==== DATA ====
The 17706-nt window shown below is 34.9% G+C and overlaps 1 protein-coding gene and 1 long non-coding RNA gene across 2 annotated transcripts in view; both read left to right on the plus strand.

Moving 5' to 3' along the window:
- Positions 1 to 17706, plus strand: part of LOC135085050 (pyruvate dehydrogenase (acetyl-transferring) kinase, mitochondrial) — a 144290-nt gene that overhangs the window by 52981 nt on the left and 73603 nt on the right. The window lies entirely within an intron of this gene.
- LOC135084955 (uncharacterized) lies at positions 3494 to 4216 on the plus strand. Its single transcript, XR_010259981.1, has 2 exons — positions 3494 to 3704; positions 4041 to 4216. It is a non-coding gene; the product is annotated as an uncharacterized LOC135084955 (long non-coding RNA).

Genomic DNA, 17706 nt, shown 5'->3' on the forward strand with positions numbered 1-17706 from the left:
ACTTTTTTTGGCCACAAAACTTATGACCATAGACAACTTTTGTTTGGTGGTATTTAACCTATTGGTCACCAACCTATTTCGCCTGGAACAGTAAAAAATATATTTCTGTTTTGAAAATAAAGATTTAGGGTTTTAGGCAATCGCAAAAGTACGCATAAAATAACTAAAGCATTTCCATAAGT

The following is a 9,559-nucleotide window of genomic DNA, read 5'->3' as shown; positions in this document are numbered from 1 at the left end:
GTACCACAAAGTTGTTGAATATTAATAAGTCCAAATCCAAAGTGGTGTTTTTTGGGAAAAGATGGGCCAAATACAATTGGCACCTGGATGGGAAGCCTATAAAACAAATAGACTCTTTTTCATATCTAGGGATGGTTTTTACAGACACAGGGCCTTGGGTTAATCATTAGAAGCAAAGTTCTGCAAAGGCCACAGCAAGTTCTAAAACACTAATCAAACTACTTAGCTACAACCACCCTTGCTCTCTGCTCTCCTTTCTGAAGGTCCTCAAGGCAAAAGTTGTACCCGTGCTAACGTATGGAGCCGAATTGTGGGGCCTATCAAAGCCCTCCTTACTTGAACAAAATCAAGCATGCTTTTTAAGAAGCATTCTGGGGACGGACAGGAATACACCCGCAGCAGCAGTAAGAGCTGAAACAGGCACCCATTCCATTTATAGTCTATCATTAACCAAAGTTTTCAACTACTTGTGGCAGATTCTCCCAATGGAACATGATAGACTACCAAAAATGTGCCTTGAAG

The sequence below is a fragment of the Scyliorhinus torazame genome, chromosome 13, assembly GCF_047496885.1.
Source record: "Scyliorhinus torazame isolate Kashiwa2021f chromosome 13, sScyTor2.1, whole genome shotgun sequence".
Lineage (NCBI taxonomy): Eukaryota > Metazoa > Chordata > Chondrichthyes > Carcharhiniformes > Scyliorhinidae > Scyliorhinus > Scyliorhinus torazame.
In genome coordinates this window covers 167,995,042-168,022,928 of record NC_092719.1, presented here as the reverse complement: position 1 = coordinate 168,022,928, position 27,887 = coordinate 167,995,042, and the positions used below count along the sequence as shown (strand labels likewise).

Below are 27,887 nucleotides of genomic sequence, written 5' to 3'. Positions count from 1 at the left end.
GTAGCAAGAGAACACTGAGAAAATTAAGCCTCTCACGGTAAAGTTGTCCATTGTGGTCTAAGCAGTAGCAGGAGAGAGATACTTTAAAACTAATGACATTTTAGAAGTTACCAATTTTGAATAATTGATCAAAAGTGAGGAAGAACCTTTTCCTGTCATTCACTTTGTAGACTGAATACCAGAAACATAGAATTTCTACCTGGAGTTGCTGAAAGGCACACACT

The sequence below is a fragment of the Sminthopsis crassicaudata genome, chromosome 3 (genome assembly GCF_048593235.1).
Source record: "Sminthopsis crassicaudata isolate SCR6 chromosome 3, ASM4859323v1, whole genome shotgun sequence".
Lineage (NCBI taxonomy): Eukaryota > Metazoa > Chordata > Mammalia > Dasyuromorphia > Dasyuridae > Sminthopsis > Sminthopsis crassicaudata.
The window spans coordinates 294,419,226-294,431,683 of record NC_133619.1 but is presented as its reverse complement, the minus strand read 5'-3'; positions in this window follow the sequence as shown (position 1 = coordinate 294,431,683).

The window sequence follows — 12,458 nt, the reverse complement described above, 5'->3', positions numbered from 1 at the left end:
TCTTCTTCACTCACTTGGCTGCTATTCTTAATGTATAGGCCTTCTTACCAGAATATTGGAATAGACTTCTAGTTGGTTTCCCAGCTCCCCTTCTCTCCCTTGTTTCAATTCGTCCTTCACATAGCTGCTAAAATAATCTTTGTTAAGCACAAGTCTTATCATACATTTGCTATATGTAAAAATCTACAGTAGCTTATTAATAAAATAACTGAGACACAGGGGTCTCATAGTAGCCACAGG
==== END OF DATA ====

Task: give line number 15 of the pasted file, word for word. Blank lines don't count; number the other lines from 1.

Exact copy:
The sequence below is a fragment of the Sminthopsis crassicaudata genome, chromosome 3 (genome assembly GCF_048593235.1).